This ideal dynamic is illustrated by historians David Wootton and Joel Mokyr. Mokyr’s book A Culture of Growth: The Origins of the Modern Economy explains why Western Europe was the first region in the world to make sustained technological and economic progress. In his review, Wootton summarizes the thesis put forth in the book. Then, he argues that the story is incomplete. In the comments below the review, both gentlemen defend their points of view.
That is one of the advantages of the internet. Well-informed contributors can quickly challenge opinions. I have learned a lot over the years from (often anonymous) online commentators. It is a shame many media have closed down the comment sections. Blocking feedback does not add to their credibility.
I would advise scientific journals to enable comments as well. Papers go through peer-review before they are published, but the reader cannot see these discussions. Commenting on a scientific article via a new publication takes a lot of time. Getting out new results and contradictory information faster would accelerate learning in all disciplines. Blogs can also expose disinformation.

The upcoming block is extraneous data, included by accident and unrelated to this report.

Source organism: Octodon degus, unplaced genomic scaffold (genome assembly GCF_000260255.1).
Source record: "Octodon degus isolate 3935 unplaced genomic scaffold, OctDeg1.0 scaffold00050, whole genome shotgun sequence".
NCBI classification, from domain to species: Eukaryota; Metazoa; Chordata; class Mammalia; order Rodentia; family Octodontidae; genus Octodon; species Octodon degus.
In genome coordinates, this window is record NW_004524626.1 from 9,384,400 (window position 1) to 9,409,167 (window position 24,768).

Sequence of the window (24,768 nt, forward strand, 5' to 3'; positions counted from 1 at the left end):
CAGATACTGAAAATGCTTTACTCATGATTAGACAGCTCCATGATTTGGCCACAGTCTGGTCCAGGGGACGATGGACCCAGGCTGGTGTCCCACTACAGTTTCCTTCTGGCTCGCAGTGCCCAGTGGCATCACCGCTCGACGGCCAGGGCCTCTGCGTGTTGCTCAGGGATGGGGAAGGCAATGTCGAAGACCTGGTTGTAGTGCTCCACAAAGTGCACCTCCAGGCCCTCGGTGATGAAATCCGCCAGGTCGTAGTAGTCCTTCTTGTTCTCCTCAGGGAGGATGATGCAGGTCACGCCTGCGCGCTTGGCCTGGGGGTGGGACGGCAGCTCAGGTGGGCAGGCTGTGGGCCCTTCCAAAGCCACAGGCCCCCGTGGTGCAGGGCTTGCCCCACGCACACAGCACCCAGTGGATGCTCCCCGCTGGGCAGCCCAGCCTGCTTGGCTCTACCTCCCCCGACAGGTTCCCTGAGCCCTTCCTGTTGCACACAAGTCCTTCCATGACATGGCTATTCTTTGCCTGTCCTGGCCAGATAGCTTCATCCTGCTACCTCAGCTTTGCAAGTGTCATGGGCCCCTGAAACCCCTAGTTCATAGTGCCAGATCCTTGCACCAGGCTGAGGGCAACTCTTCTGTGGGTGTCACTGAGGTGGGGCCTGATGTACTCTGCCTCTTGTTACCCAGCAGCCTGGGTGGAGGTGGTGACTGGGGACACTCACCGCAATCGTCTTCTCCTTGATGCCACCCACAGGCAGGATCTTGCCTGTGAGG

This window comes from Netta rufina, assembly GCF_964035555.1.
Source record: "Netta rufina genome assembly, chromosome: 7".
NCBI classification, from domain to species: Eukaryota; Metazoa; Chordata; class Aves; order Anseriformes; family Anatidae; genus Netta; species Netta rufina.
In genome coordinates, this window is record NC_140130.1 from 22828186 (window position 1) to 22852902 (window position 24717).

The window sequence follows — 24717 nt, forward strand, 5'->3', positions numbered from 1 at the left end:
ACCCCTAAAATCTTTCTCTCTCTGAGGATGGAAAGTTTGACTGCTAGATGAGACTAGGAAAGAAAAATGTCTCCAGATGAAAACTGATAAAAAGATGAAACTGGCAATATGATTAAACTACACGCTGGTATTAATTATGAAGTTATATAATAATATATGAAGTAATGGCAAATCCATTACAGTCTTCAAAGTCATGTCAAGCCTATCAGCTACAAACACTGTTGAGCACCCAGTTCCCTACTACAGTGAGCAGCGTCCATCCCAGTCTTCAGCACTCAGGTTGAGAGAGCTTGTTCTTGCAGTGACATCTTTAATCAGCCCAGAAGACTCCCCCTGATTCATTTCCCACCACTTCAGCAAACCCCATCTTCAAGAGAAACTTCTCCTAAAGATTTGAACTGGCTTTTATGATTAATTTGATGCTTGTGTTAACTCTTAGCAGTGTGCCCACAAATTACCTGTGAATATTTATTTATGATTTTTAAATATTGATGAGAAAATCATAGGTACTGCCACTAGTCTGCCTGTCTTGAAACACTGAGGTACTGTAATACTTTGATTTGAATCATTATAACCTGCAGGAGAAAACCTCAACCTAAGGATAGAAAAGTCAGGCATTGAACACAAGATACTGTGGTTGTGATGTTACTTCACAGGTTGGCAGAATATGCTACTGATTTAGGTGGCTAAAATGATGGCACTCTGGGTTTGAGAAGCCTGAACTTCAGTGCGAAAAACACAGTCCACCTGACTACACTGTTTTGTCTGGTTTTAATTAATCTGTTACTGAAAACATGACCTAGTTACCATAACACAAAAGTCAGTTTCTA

If you don’t agree with me, you can always let me know in the comments!
Update 17/05/2017: Chris Said has a nice blog post on different levels of understanding. He calls the dialectic process of reaching the next level ‘Learning by flip-flopping‘. Open discussions as I advocate above are the means to transcend your previous, more basic knowledge.